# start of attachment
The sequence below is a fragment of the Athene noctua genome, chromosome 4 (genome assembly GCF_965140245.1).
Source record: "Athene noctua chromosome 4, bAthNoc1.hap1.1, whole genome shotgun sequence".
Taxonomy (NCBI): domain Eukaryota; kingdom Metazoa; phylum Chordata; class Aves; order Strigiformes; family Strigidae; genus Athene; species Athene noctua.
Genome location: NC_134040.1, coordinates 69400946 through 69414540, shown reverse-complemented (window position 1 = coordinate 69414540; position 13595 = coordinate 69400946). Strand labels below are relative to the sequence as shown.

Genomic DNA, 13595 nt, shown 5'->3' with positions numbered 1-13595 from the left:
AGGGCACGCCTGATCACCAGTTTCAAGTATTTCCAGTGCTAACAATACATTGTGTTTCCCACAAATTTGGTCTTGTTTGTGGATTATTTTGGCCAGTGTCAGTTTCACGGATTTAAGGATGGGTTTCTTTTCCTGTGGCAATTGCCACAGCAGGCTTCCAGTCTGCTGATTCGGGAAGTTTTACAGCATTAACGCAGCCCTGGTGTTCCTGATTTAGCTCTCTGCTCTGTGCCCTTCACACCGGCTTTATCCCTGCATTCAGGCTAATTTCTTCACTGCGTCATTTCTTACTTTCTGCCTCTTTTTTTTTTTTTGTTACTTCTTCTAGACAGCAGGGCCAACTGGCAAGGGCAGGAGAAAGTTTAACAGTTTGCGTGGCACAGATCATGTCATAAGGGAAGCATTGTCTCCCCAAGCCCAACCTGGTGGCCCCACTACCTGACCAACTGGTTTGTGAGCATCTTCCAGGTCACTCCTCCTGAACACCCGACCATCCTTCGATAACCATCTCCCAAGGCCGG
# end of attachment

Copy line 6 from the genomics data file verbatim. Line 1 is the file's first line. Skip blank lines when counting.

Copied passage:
AGGGCACGCCTGATCACCAGTTTCAAGTATTTCCAGTGCTAACAATACATTGTGTTTCCCACAAATTTGGTCTTGTTTGTGGATTATTTTGGCCAGTGTCAGTTTCACGGATTTAAGGATGGGTTTCTTTTCCTGTGGCAATTGCCACAGCAGGCTTCCAGTCTGCTGATTCGGGAAGTTTTACAGCATTAACGCAGCCCTGGTGTTCCTGATTTAGCTCTCTGCTCTGTGCCCTTCACACCGGCTTTATCCCTGCATTCAGGCTAATTTCTTCACTGCGTCATTTCTTACTTTCTGCCTCTTTTTTTTTTTTTGTTACTTCTTCTAGACAGCAGGGCCAACTGGCAAGGGCAGGAGAAAGTTTAACAGTTTGCGTGGCACAGATCATGTCATAAGGGAAGCATTGTCTCCCCAAGCCCAACCTGGTGGCCCCACTACCTGACCAACTGGTTTGTGAGCATCTTCCAGGTCACTCCTCCTGAACACCCGACCATCCTTCGATAACCATCTCCCAAGGCCGG